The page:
Responding to a Pandemic as a Highly Sensitive Person

Jeremy Sharp, PhD Covid-19, Highly Sensitive Person, therapy Leave a Comment

As a Highly Sensitive Person we feel more deeply . . . our emotions are felt more deeply.  During times of turmoil, we may find ourselves experiencing more emotions than normal as we may be feeling our own, those of our family members, our community, our society, our nation, and even our world.  We may find ourselves immersing ourselves in media coverage or watching television shows which increase our emotional state or reading novels which illicit a certain type of emotional response as we are working to match how we are feeling emotionally.  It can be difficult and challenging to find the space we nee when there are so many overwhelming emotions circulating around us.

We need to decipher what is ours and what is not ours.  We need to acknowledge each and every emotion as a way to organize some of the chaos – whether it is ours personally or an emotion of someone or something greater.  Say the emotions out loud.  Name each one.  Let them be known. Let them be heard.

Trust – this can be huge.  We need to put our trust in entities we may not fully trust to begin with.  We may need to trust our government.  We may need to trust ourselves.  We may need to trust our community members or our neighbors.

We need to connect at the same time that our methods of connection are becoming more limited. Write letters or send cards to people you would like to reconnect with or send them to nursing home residents or military personnel. We may need to get creative in meeting our relationship needs.

Be open to possibilities – maybe you find something new you love.

This is temporary – what is occurring now is temporary.

Patience – Seasons change. The weather changes.  This too will change.  It may be weeks or months and this is okay as it will change. 

Go for drive – take precautions if you need to stop for gas by wiping off surfaces with sanitizing wipes before you fill your tank of gas and then wipe the same surfaces after you are done to “pay it forward” just in case the next person does not have the benefit of having sanitizing wipes with them.  Use your natural ability to plan ahead as this is a highly sensitive person strength.

Balance exposure – find reliable sources for getting the information you need and balance this with what is being reported elsewhere.  Know when you have reached your limit on social media and be able to take a break by turning off electronic devices for an hour or two or three. Listen to yourself as you move through your experiences.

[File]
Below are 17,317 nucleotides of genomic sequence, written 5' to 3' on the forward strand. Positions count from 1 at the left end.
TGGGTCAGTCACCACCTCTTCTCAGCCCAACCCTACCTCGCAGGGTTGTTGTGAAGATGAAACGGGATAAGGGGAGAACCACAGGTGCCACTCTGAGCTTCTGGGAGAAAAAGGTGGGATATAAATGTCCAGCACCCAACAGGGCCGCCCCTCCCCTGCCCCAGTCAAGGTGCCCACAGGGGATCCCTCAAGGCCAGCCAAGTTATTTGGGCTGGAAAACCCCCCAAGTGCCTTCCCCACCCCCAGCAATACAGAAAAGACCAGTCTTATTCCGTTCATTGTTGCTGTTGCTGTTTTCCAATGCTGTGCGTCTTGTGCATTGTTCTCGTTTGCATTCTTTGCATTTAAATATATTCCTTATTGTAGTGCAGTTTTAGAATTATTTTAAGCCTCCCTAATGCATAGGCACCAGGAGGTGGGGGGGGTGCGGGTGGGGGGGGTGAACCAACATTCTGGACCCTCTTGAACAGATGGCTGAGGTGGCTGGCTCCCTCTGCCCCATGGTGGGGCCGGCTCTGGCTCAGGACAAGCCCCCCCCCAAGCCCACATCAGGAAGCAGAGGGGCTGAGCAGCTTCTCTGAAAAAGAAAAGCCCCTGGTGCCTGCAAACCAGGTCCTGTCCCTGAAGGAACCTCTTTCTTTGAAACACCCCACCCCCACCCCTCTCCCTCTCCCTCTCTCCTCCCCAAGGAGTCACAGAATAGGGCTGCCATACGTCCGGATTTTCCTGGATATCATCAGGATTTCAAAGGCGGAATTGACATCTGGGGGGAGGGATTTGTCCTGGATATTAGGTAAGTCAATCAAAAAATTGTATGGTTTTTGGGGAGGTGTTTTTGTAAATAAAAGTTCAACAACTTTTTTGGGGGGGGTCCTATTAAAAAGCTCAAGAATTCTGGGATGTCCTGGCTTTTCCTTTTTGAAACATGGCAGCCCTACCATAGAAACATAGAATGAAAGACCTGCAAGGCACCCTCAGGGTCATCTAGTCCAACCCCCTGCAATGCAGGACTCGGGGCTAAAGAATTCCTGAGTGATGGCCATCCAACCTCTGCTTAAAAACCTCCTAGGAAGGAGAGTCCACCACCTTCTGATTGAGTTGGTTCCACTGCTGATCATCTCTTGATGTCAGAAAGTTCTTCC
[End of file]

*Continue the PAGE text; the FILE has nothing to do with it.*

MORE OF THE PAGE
Focus on the here and now – We can remind our brains to focus on what is in front of us in a given moment.  We can focus on what we are doing in this moment and what we may do in the next moment and go no further.  We keep a schedule to help us focus on the moment we are in and the moment to come.  We focus on this moment and this day only.

Find the words that resonate for you. I am resilient.  I am capable.  I am intelligent.  We possess these characteristics which will equip us to handle whatever comes next.  We can use our strengths knowing whatever happens in the future we will be able to make it through.

I am able to ask for help – When we do become so overwhelmed, we need to reach out to others.  Identify safe people.  We need a safe place where one can hold us or offer words of comfort or where one can redirect us to the what’s next in this moment.  We need to connect with others and know we are not alone even if it is to share a funny moment on Facebook with another person.  Lonely – Facetime, Phone call – Decide to answer the phone call or FaceTime

Do the opposite of the overwhelm – Watch heartwarming dramas, Hallmark movies, take a break, wash the dishes, vacuum, limit sensory input, turn off the lights, avoid matching the overwhelm level.

Three days . . . after three days it tends to become easier.  If you can make it through the first three days then you have built up new skills and have become more resilient.  

Do something intellectual – When we use our logical part of our brain we are less likely to be overwhelmed by the emotional part of our brain.  Build a puzzle, work on logic puzzles, math worksheets, crossword puzzles, Sudoku, find small items you can pick up with your toes and place the items in a bowl only, write or color with your non-dominant hand.

Laugh – it is okay, and necessary, to laugh.  When we have very little control we need to laugh.  Watch a comedy on TV or find a video of a comedian.  Laugh so much it makes you cry . . . 
Cry – experience the emotions. . . each and every emotion.  Let them be, experience them, and let them go. . . blow bubbles if you have them and watch each emotion float away and eventually dissipate or pop.  Give them away as if they are a gift because in reality, our ability to feel deeply is a gift.

There is hope – in many instances, struggle, strive and turmoil can bring people together.  Issues which seemed impossible or unresolvable before suddenly become solvable.  They may even resolve on their own.  Give it time.  Let the panic subside, adjust to the “new” normal, and give it time.

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